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The Vine & Olive Colony -- A Short-Lived Bonapartist Settlement In Alabama

Rare map of a portion of Alabama, depicting the region given to a group of French Immigrants, following the fall of Napoleon Bonaparte in France.

To encourage white settlement, land was given to many groups. One of the most unique was a group of French immigrants who wanted to establish an agricultural community to grow grapes and olives, the "Vine and Olive Colony."

The General Land Office's manuscript Map of four townships in Marengo County, Alabama: granted to the french [sic] immigrants by act of Congress 3rd March 1817 is the only known map of that gift, for which this copy from the American State Papers is the only printed version of the map.

The Vine and Olive Colony

The Vine and Olive Colony was an effort by a group of French Bonapartists who, after the fall of Napoleon Bonaparte and the Bourbon Restoration, attempted to establish an agricultural settlement growing wine grapes and olive trees in the Alabama wilderness. The area that they settled later became Marengo and Hale Counties In Alabama.

The Colony was started by the French Emigrant Association, made up of high-ranking officials and followers of Napoleon fearing for their lives after the restoration of Louis XVIII to the French throne. In the Fall of 1816 the group, headed by the former General Charles Lallemand, decided to petition Washington, D.C. for four townships in Alabama.

They began scouting the western frontiers of the Southern United States for an appropriate place upon which to establish their endeavor, selecting a location at the confluence of the Black Warrior and Tombigbee Rivers. Congress agreed to allow the settlement and on March 3, 1817, approved an act that granted them four contiguous townships of land for the price of $2 per acre on the condition that they cultivate grapes and olives. The agricultural condition was included because of concerns that several other Bonapartist colonies in the world were thought to be little more than military operations with the intention of returning Napoleon to power.

The colonists first arrived in Philadelphia, Pennsylvania, where the largest group of settlers chartered the schooner McDonough, to sail to Mobile, Alabama. They arrived in Mobile in late May 1817 and began the ascent up the rivers, arriving at their destination of Ecor Blanc, on the Tombigbee River by 14 July, 1817.

Most prominent and wealthiest among the immigrants was Count Charles Lefebvre Desnouettes, who had been a cavalry officer with the rank of Lieutenant-General under Napoleon. He was to serve as the leader of the colony. Other prominent settlers included Lieutenant-General Baron Henri-Dominique Lallemand, brother of Charles, Count Bertrand Clausel, Joseph Lakanal, Simon Chaudron, Benoît Chassériau, Pasqual Luciani, Colonel Jean-Jerome Cluis, Jean-Marie Chapron, Colonel Nicholas Raoul, and Frederic Ravesies.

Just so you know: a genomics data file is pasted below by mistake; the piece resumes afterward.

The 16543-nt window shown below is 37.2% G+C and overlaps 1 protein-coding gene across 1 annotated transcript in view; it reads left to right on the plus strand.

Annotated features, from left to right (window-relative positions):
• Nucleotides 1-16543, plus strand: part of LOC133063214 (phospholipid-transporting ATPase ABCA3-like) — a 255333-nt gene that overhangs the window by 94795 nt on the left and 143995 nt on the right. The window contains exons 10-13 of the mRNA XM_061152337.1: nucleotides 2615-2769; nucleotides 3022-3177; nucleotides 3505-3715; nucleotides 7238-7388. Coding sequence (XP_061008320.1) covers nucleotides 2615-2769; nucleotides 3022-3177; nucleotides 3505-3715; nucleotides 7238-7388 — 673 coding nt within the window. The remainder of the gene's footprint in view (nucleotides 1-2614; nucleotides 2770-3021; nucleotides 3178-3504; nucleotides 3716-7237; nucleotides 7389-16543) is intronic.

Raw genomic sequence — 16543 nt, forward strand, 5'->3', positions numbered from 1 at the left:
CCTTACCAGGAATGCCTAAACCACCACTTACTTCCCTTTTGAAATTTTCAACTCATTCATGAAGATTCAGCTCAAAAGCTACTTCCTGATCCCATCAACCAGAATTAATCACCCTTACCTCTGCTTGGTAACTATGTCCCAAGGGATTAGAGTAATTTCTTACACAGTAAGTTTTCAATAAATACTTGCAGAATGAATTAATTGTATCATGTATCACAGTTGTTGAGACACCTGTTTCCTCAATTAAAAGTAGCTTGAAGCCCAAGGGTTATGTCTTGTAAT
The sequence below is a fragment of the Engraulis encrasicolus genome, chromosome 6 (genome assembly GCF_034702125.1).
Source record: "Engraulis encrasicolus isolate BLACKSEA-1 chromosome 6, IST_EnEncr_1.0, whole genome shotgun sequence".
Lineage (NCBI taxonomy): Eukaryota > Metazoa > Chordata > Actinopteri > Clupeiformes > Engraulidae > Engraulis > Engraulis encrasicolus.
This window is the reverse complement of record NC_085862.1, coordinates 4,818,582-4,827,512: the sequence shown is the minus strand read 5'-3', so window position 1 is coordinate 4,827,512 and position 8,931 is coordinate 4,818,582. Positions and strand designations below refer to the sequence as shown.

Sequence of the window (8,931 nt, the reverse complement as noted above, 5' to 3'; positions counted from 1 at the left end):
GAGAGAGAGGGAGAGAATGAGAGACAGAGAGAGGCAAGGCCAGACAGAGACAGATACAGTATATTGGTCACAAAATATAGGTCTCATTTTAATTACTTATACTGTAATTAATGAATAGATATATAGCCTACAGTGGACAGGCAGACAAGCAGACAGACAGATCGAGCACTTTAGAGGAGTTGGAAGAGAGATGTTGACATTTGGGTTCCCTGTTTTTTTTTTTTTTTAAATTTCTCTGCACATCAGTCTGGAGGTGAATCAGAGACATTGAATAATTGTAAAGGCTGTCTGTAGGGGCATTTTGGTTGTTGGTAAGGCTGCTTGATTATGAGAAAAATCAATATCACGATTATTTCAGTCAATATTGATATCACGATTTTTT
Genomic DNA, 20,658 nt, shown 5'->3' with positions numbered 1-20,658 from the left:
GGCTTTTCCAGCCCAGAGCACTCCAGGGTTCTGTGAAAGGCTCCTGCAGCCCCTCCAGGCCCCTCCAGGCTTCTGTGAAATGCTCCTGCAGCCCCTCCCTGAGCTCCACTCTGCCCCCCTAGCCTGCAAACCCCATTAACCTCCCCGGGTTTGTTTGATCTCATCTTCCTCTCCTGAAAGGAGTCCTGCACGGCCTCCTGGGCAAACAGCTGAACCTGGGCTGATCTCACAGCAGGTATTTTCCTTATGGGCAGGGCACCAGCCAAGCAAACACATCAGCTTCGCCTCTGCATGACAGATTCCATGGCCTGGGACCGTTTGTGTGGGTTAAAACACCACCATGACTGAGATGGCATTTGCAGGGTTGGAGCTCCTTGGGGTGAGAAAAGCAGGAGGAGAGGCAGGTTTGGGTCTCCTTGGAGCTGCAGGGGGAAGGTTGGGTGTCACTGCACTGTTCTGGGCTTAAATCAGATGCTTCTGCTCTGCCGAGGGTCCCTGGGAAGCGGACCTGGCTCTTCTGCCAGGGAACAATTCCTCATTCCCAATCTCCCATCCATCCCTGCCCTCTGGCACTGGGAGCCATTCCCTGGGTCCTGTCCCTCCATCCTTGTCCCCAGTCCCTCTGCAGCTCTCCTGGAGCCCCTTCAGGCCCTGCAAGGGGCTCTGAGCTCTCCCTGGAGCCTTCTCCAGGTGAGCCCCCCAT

The colonists, comprising about 200 people, soon established the town of Demopolis, or "City of the People", on top of White Bluff, but following a survey in August 1818, they learned that their actual land grants began less than a mile to the east of their newly cleared land. After abandoning the settlement of Demopolis, they soon established two other towns, Aigleville and Arcola. Aigleville was named in honor of Napoleon's ensign, featuring an eagle. Arcola was named for the Battle of the Bridge of Arcole, site of a Napoleonic victory in 1796. Arcola became the largest town in the colony.

The colonists soon discovered that their land was not suited for the growth of Grapes and Olives necessary to fulfill the condition placed by Congress on their grants. The colony sent a representative, Charles Villar, to Washington to plead their case. Congress modified the grant by supplementary act on April 26, 1822, allowing the settlers to retain their land in the event that growing grapes and olives proved fruitless.

The colony had few laborers, faced a constant encroachment on their territory by American squatters, and experienced floods and droughts, which led to the eventual collapse of the colony. After 1825, most of the settlers left the colony to return to France or settle in Mobile or New Orleans, Louisiana, although a few did stay on their grants permanently.


The map is rare.  This is the second example, we have seen on the market.

Condition Description
Minor offsetting and toning.